Yolanda Chavez Leyva, associate professor of history, discusses how an art project is giving former caged children a chance to speak.
Dr. Yolanda Chávez Leyva is a Chicana historian and writer who was born and raised on the border. She is the director of the Institute of Oral History and associate professor at UTEP. She has spent her life listening to and now documenting the lives of people who live on la frontera. Dr. Leyva specializes in border history, public history, and Chicana history. She is co-founder of Museo Urbano, a museum of the streets, that highlights fronterizo history by taking it where people are– from museums to the actual streets of El Paso. She came to academia after a decade of social work in the Black and Brown communities of east Austin, with a desire to make academia and especially history relevant and useful to people. Her work has been recognized nationally. She is the recipient of the National Council on Public History “Best Public History Project Award” and the American Historical Association Herbert Feis Award that recognizes “distinguished contributions to public history.” She has curated, and co-curated, many museums exhibits with her students. Dr. Leyva has published numerous articles on Chicana, lesbian and border history. In addition, she has published poetry in Ixhua, La Voz de Esperanza, andCantos al Sexto Sol.
Uncaged Art Provides a Voice to Detained Migrant Children
In recent months, thousands of Central American refugees have entered the United States seeking asylum and fleeing increasing violence and poverty in their homelands. Among these thousands are children – who accompany their parents or other relatives, and older children who cross the border by themselves.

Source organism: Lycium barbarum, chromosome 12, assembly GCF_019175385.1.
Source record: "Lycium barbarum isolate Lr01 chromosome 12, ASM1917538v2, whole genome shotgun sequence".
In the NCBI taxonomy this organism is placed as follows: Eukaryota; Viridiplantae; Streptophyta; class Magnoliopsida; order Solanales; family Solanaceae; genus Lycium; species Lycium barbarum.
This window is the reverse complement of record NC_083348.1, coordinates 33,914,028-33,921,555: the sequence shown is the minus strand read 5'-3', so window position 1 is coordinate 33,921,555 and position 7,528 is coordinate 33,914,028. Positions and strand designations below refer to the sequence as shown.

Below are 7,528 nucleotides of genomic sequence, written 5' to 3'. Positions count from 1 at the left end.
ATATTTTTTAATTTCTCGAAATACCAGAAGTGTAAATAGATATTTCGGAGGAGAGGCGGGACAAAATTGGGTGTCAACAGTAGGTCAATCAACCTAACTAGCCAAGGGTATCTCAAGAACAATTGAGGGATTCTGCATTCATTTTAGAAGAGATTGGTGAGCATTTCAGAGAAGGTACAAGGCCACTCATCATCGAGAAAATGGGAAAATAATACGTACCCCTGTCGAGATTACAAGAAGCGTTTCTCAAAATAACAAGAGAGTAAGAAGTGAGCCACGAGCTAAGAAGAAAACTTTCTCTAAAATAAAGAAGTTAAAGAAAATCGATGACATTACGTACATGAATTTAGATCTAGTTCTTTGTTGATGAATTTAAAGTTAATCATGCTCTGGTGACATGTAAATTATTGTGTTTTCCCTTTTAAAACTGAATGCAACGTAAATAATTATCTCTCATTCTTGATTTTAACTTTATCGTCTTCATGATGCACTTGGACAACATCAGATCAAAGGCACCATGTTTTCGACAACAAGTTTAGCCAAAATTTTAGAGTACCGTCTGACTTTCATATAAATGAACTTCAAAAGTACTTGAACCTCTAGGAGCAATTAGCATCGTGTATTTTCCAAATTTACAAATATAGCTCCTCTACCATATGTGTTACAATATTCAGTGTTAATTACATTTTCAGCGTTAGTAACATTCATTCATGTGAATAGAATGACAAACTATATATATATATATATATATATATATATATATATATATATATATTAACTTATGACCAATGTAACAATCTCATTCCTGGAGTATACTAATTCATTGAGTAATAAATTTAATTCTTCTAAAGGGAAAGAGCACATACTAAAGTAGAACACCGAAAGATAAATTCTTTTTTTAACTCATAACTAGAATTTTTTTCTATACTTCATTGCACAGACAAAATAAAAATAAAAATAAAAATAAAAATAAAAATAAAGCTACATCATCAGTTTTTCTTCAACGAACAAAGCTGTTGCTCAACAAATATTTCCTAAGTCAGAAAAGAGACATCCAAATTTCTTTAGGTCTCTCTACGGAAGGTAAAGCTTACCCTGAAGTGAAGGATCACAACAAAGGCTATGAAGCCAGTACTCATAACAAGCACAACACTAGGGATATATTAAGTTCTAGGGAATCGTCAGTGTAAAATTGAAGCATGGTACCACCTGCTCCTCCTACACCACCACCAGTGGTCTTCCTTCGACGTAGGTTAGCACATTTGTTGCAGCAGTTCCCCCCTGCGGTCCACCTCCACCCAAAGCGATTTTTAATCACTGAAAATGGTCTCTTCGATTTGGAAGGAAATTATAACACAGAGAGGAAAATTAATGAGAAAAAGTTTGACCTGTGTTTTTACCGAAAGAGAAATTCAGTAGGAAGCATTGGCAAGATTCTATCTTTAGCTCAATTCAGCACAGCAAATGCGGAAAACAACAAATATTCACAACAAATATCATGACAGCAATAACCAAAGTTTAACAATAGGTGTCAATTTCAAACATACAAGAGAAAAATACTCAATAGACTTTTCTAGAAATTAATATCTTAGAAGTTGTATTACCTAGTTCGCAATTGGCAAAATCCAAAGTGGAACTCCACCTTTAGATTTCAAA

We have seen the images of children crying, teenagers walking in straight lines amid large white tents, and listened to the news reports. However, we have rarely heard from the children.
Our exhibition titled, Uncaged Art: Tornillo Children’s Detention Camp, is providing a window into the personal world of migrant children. These art pieces, along with the public’s reaction and attention, are providing me with an opportunity to explore how we think about ethics. My research evaluates how individuals deal with trauma and suffering, and how to successfully tell a story that has already been mediated through mainstream media.
The University’s Centennial Museum is displaying 29 salvaged pieces of art, out of 400 pieces, created by migrant children once held in a secured tent city in Tornillo, TX. Due to the security associated with the highly politicized shelter, first-hand knowledge of the children’s daily routines and experiences remains undisclosed.
At the exhibition, some of the art is located behind barbed wire, just as the children lived at Tornillo. The center of the exhibit is a white tent with a bunk bed, replicating the tents where the children slept, ate, and studied. Most of the art is outside the tent, it is uncaged.
A 17-year old from Honduras who had been at Tornillo for two and half months visited the exhibit. He told us, “Behind every painting is a child desperate to be free.” He reminded us how children, who psychologists have characterized as traumatized, could also produce such beauty.